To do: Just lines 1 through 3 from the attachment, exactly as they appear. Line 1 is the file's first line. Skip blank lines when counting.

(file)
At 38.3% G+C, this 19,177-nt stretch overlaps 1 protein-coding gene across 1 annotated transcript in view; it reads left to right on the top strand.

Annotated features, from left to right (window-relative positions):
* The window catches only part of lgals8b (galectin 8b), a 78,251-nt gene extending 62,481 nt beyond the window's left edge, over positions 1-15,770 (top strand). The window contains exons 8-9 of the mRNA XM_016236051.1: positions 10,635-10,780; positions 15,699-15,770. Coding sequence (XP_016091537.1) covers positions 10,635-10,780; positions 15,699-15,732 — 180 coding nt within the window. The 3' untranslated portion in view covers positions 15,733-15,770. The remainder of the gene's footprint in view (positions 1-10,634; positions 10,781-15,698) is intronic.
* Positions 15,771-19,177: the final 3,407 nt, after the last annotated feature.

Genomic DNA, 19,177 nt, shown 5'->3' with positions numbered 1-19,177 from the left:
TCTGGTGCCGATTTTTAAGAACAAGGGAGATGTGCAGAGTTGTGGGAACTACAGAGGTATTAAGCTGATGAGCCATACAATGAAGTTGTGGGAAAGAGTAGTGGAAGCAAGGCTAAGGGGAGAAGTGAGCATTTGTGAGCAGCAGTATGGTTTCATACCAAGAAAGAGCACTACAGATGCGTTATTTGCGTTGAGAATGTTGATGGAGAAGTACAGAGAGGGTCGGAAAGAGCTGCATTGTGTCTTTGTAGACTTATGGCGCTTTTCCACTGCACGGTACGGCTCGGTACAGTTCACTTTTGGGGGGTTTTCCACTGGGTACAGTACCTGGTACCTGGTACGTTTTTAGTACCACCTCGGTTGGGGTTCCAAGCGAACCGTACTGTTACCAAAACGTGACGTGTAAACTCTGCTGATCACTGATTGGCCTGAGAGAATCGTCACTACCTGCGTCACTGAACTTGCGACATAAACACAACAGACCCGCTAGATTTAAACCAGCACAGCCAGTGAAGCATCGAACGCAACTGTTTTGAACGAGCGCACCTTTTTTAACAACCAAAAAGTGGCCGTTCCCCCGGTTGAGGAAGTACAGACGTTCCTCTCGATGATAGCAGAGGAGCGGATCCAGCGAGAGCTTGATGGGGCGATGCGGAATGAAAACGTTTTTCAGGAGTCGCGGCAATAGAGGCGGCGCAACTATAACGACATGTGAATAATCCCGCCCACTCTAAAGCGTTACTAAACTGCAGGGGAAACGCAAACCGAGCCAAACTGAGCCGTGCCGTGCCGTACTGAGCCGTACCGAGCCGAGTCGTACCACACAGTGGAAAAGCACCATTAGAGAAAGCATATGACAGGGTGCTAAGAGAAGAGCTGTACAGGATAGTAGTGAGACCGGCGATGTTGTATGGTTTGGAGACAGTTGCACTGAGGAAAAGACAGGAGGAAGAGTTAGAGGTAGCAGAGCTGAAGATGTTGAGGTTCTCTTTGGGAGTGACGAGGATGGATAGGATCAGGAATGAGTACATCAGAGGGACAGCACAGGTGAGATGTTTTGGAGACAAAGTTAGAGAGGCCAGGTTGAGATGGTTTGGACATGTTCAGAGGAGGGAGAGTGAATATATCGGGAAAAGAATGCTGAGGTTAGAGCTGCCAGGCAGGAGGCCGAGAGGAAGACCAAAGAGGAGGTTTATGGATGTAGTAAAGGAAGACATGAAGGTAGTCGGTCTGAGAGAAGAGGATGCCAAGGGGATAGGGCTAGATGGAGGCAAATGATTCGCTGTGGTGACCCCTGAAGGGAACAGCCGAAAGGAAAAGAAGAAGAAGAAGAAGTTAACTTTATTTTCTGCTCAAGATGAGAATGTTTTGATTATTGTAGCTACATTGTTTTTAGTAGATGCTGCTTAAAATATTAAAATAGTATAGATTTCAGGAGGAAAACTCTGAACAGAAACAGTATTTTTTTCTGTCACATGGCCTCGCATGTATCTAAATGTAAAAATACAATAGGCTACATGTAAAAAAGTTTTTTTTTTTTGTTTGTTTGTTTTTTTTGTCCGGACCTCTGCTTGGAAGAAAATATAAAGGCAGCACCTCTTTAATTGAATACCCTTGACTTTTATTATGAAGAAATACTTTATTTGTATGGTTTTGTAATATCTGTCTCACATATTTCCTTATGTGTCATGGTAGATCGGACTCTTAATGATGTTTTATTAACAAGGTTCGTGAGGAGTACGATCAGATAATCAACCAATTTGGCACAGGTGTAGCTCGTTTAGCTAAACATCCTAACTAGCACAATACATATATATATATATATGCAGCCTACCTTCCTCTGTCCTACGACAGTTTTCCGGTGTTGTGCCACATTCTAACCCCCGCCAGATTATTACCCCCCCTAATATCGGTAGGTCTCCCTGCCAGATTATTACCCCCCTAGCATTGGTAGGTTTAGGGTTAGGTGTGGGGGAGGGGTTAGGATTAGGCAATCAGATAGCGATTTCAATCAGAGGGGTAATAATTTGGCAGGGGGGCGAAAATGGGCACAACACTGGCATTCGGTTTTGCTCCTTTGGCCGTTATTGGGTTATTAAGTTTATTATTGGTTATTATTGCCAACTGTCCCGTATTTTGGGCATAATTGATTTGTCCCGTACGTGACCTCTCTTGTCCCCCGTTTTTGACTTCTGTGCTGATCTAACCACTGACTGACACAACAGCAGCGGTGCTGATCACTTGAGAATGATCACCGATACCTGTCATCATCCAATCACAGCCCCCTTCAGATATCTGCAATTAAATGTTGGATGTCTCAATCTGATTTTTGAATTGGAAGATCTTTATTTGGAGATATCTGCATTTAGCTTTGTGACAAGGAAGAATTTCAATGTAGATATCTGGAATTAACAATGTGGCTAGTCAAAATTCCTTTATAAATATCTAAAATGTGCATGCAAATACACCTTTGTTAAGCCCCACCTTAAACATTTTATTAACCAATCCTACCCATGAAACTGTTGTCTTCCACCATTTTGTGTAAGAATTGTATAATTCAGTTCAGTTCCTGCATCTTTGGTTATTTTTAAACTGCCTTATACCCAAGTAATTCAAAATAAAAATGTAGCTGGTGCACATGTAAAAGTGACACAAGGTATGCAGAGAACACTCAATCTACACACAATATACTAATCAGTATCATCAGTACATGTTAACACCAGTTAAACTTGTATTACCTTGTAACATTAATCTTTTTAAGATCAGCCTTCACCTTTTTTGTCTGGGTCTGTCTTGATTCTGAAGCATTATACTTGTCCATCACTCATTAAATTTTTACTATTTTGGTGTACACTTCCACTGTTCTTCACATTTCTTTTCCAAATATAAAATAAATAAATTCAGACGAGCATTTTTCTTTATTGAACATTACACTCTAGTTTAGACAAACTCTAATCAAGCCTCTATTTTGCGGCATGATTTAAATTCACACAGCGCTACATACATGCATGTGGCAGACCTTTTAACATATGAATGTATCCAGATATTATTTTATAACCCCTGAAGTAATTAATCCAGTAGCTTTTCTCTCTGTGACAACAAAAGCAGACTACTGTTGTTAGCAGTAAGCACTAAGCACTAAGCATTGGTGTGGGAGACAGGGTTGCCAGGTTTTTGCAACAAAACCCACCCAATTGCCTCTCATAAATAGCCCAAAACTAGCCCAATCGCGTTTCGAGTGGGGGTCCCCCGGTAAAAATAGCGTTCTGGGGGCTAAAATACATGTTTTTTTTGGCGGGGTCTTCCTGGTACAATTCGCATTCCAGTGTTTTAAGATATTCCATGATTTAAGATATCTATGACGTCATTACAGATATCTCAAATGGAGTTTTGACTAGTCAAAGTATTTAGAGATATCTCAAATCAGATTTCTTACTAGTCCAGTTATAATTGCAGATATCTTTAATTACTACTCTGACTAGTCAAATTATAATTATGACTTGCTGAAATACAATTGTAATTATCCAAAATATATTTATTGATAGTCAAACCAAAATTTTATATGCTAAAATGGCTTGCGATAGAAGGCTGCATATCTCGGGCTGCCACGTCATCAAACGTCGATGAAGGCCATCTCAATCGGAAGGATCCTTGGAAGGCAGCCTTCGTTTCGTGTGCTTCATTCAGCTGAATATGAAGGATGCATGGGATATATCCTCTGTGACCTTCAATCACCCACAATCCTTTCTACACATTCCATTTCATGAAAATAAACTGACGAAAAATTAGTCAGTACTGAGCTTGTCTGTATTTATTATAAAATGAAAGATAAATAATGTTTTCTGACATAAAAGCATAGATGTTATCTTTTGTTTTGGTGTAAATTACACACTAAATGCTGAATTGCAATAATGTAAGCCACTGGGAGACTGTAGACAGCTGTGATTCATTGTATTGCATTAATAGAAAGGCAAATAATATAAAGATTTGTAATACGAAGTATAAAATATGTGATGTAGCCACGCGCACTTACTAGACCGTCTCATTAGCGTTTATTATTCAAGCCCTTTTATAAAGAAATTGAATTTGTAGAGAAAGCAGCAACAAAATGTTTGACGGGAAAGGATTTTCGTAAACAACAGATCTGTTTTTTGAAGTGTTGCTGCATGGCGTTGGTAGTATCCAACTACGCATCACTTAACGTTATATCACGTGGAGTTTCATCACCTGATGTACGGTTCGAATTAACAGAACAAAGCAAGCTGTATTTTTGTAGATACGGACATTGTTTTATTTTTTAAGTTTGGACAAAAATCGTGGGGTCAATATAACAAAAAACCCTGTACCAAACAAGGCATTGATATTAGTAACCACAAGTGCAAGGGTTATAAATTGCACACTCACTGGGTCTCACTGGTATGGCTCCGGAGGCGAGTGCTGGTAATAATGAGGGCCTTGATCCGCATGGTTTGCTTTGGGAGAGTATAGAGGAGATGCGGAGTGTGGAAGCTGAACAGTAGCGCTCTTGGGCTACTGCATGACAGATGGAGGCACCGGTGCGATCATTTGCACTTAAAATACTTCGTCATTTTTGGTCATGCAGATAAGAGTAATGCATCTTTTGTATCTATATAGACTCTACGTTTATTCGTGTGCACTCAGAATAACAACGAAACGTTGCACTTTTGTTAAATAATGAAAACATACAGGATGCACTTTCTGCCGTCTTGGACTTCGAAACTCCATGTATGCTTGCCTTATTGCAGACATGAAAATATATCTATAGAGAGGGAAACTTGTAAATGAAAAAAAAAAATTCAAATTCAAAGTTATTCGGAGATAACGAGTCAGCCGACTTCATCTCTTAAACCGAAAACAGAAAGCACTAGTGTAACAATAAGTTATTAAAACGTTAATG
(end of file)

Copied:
At 38.3% G+C, this 19,177-nt stretch overlaps 1 protein-coding gene across 1 annotated transcript in view; it reads left to right on the top strand.

Annotated features, from left to right (window-relative positions):
* The window catches only part of lgals8b (galectin 8b), a 78,251-nt gene extending 62,481 nt beyond the window's left edge, over positions 1-15,770 (top strand). The window contains exons 8-9 of the mRNA XM_016236051.1: positions 10,635-10,780; positions 15,699-15,770. Coding sequence (XP_016091537.1) covers positions 10,635-10,780; positions 15,699-15,732 — 180 coding nt within the window. The 3' untranslated portion in view covers positions 15,733-15,770. The remainder of the gene's footprint in view (positions 1-10,634; positions 10,781-15,698) is intronic.